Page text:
In the past, everyone knew Erfurt watercress. Today there is only one professional watercress grower left in the former watercress capital of Germany. But the plant is still popular today.
The Erfurt watercress and its cultivation are on the Thuringian List of Intangible Cultural Heritage according to the provisions of UNESCO. According to the UNESCO definition, this includes, for example, customs, representations, forms of expression, knowledge and skills worthy of preservation – as well as the instruments, objects, artefacts and cultural spaces belonging to them, the communities, groups and, where appropriate, individuals. The watercress from Erfurt fulfils these conditions.
What is watercress?
Watercress is a marsh or water plant that is used as a culinary herb or vegetable.
The plant originally grew in Eurasia, North Africa and Macaronesia. Its flowering period begins in May and lasts until July, depending on the weather. The fruits ripen from September to October. The pods are wind dispersers and their seed also spreads by sticking to the feathers of water birds. This is how it has spread over the years and today you can discover watercress all over the world.
The plant grows particularly well in nutrient-rich flowing waters. There it prefers sunny to semi-shady locations.
Watercress is harvested from September to April.
How did watercress come to Erfurt?
Watercress was already a well-known foodstuff among the “ancient Greeks and Romans”. At that time, however, people still gathered the plant in its natural habitats. It was not cultivated until later.
In the 17th century, the area between Erfurt and Hochheim was a floodplain that was regularly flooded in spring. Throughout the year, three springs supplied the area with water. Watercress grew wild and lush.
Historians do not really agree on when and who laid out the first cultures in Germany. There is evidence that Nicolaus Meißner planted crops around 1650. At about the same time, Christian Reichart developed the blade cultivation system (moat) in the Erfurt area, which is still used today. He was a pioneer and promoter of commercial horticulture in Erfurt and also established Erfurt’s reputation as a flower city. In his garden pond, watercress grew by itself and he managed to develop a controlled form of cultivation for the wild growth.
In the 18th century, watercress was a real Erfurt speciality. It is said that even Napoleon I ate the winter vegetable during a business trip to Erfurt. He was so enthusiastic that he immediately sent for two gardeners from Erfurt to come to France and grow watercress for him.
The plant has been cultivated in the Kressepark Erfurt since the 18th century. From 1929 to 1932, most of the cultivation was in the hands of 5 family farms, which kept improving the existing cultivation system. The increase in production meant that the vegetables could be supplied to many cities and countries.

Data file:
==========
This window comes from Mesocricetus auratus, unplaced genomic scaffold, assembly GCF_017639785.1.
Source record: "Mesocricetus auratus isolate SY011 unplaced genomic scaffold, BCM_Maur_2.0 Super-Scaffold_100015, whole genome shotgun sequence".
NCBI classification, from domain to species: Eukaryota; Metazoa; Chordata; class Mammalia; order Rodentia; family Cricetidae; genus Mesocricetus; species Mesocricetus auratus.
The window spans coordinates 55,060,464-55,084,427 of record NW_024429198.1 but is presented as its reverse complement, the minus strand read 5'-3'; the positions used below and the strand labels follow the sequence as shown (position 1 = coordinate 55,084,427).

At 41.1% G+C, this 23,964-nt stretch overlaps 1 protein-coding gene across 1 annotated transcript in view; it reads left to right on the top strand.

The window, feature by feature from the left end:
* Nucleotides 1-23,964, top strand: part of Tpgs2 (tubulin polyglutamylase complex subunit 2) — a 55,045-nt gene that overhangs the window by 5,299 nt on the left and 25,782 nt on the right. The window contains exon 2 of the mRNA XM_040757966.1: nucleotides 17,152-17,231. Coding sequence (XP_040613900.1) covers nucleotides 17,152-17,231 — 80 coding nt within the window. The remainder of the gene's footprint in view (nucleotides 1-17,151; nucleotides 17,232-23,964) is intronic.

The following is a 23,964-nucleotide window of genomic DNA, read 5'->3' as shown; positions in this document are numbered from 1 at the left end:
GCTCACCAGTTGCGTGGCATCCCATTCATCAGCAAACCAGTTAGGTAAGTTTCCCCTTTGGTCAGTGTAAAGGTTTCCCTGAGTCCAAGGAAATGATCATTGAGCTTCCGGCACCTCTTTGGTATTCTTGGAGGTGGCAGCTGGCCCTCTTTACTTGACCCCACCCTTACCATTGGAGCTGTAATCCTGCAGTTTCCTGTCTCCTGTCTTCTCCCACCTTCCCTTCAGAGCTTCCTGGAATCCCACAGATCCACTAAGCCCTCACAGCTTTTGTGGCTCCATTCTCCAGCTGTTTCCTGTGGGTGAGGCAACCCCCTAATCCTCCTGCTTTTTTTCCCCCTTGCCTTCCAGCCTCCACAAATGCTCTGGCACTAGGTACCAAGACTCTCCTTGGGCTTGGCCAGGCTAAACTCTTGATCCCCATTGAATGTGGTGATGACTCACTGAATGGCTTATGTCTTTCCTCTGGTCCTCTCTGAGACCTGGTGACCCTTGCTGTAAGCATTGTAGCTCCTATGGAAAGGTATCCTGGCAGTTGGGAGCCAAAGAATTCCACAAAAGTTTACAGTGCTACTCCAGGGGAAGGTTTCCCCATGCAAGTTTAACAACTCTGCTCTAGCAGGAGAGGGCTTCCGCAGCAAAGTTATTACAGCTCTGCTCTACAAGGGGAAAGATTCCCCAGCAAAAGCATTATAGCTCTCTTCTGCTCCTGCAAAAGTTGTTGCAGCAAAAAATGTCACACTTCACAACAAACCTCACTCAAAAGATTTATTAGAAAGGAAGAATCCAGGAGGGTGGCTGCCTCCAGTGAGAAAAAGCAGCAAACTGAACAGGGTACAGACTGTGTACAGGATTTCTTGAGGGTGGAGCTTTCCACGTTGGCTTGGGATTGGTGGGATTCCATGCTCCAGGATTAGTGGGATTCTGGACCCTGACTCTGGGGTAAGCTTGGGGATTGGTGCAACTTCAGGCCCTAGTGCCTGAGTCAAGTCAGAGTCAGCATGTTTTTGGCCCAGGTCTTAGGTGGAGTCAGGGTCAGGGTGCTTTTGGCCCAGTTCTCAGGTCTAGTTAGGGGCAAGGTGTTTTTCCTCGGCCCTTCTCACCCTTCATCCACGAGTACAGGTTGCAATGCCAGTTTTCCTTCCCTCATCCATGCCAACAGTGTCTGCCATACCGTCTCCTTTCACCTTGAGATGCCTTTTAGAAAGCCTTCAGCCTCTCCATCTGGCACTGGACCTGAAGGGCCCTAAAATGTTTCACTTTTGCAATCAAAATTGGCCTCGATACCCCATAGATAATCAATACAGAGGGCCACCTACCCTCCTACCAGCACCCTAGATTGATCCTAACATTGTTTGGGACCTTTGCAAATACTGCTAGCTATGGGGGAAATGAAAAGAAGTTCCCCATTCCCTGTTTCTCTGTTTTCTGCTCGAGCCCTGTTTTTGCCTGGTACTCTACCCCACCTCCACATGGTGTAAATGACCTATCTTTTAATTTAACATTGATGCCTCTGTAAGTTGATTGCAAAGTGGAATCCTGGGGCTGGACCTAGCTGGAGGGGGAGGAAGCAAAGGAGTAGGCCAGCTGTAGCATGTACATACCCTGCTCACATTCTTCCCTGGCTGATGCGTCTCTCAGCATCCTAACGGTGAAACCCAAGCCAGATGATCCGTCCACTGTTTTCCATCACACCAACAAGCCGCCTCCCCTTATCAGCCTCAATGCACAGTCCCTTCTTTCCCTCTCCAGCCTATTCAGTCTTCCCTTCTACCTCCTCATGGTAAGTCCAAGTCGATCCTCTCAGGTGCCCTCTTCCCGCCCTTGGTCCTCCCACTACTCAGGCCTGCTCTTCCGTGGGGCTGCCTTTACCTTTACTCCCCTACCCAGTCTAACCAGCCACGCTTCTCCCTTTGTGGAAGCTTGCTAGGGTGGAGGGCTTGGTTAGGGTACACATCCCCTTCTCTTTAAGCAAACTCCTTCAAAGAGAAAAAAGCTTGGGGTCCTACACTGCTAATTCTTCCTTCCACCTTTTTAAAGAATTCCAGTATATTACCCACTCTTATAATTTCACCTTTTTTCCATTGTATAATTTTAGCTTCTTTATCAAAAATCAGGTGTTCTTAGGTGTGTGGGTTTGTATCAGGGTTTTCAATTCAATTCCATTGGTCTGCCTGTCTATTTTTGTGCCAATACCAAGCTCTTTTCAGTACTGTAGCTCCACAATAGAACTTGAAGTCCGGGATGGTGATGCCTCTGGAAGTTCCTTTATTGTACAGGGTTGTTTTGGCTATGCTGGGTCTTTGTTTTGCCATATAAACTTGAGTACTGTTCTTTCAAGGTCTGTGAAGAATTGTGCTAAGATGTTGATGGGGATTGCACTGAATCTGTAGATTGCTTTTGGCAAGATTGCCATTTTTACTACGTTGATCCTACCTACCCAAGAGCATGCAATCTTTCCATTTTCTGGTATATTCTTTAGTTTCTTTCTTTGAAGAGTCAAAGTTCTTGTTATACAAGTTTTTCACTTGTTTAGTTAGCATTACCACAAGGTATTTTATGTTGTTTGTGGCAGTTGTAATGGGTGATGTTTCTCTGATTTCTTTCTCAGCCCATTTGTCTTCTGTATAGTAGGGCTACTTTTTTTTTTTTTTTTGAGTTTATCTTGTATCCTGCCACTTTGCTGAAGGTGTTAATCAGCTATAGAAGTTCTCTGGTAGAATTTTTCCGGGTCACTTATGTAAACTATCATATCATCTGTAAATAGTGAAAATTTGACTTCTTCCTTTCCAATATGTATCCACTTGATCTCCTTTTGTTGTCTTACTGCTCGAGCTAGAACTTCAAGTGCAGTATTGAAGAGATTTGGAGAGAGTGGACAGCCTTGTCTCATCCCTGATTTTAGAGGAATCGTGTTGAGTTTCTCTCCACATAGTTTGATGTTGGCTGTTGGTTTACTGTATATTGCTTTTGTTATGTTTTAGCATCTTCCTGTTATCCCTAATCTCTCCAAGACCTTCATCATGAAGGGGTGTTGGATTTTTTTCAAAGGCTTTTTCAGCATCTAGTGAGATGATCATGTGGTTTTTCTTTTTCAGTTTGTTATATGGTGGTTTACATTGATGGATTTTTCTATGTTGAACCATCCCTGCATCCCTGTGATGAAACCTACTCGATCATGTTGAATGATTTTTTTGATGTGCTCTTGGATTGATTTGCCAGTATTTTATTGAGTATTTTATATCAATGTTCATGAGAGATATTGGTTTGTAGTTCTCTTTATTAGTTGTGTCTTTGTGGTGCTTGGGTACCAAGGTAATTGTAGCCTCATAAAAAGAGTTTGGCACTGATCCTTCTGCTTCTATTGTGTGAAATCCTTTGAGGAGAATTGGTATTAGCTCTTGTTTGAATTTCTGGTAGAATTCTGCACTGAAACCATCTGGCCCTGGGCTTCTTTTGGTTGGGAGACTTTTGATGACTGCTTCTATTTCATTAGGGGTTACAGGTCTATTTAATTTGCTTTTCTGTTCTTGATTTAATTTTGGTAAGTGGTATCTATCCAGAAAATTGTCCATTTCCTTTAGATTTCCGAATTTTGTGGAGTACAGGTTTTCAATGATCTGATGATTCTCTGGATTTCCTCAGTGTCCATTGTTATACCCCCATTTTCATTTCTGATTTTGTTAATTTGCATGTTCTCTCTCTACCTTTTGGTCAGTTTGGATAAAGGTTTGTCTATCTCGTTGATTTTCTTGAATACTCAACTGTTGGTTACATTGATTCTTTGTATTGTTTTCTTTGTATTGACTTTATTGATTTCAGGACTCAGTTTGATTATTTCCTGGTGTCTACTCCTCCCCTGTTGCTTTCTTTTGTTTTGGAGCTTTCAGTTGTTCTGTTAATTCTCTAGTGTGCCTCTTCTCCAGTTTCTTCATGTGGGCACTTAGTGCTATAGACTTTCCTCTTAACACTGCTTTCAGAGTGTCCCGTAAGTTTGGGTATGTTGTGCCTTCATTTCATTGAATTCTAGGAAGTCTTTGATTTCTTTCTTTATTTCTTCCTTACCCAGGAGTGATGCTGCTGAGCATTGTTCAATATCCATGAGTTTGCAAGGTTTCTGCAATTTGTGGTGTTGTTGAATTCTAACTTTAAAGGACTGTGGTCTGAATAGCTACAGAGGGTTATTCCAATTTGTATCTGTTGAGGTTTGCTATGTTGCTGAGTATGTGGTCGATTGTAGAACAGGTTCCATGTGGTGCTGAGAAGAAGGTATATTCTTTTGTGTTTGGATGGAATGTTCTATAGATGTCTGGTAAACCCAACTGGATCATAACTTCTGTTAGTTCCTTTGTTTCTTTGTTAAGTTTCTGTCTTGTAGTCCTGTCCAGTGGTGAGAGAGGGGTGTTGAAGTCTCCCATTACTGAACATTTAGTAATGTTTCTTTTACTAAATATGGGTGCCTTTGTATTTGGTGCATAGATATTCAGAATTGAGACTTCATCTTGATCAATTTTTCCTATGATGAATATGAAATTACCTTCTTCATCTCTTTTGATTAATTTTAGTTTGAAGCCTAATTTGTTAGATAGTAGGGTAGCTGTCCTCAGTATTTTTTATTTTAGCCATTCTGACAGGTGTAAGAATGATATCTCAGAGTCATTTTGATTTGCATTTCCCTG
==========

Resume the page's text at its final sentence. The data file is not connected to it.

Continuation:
Today, there is only a small area of cultivation left in Erfurt, which the Fischer family cultivates.
Visit to the Erfurt Watercress Blade
Today, the Erfurt watercress is the only preserved active blade in Erfurt. There is a small museum in a small room where you can also buy watercress and watercress products. There are pictures on which you can learn not only about the plant but also about the history of the Fischer family. If you then meet Ralf Fischer and he begins to tell the story, the history comes alive and time flies by almost imperceptibly.
Over swaying boards across the blades
During my visit to Erfurt, conditions were actually optimal for the growth of watercress: 10-12 degrees, good water supply from below and unfortunately also good water supply from above. Following a muddy path, we arrived at an area covered with a protective net (against the birds, which also like watercress). Here is the water-filled ditch, the so-called blade, where the watercress grows. To the side of the ditch are heaped-up ramparts to protect the plants from cold winds.
The blade is only about 40 to 60 centimetres deep and the water flows slowly through it. With the help of an inlet and outlet, the flow rate can be regulated and the basin can be drained in summer. Then the seeds are sown. When the plant begins to germinate, the water level is raised so that the plant can grow.
The individual small fields are reached via long wooden planks. These are harvested one after the other so that the fields can grow again in peace. Yes, and it was precisely over these wet, slightly slippery and wobbly planks that we went to one of the fields to harvest.
Kneeling on the board, the plant shoots are then cut off at a length of about 12-15 centimetres with a sharp knife and placed in a basket floating in the water. When the basket is full, Ralf Fischer knows that he has harvested about 2 kilograms.
How is watercress processed?
Watercress tastes fresh, slightly spicy and reminded me somewhat of the taste of radishes. Due to its high vitamin content, the plant is an important source of nutrients in winter.
Cooks particularly like to use watercress in salads and soups. The plant can only be eaten when fresh. It no longer tastes good when dried. Wrapped in foil and stored in the refrigerator, it can be kept for a week. At room temperature, Erfurt watercress should be eaten after one day if possible.
Watercress as medicine?
The plant is regarded as an ancient medicinal plant that stimulates the appetite, promotes metabolism and is diuretic and analgesic. Naturopaths like to recommend it for purifying the liver, lungs and stomach.
Erfurter Brunnenkresse Fischer
Hochheimer Straße 23
The visit was part of a press trip to Thuringia.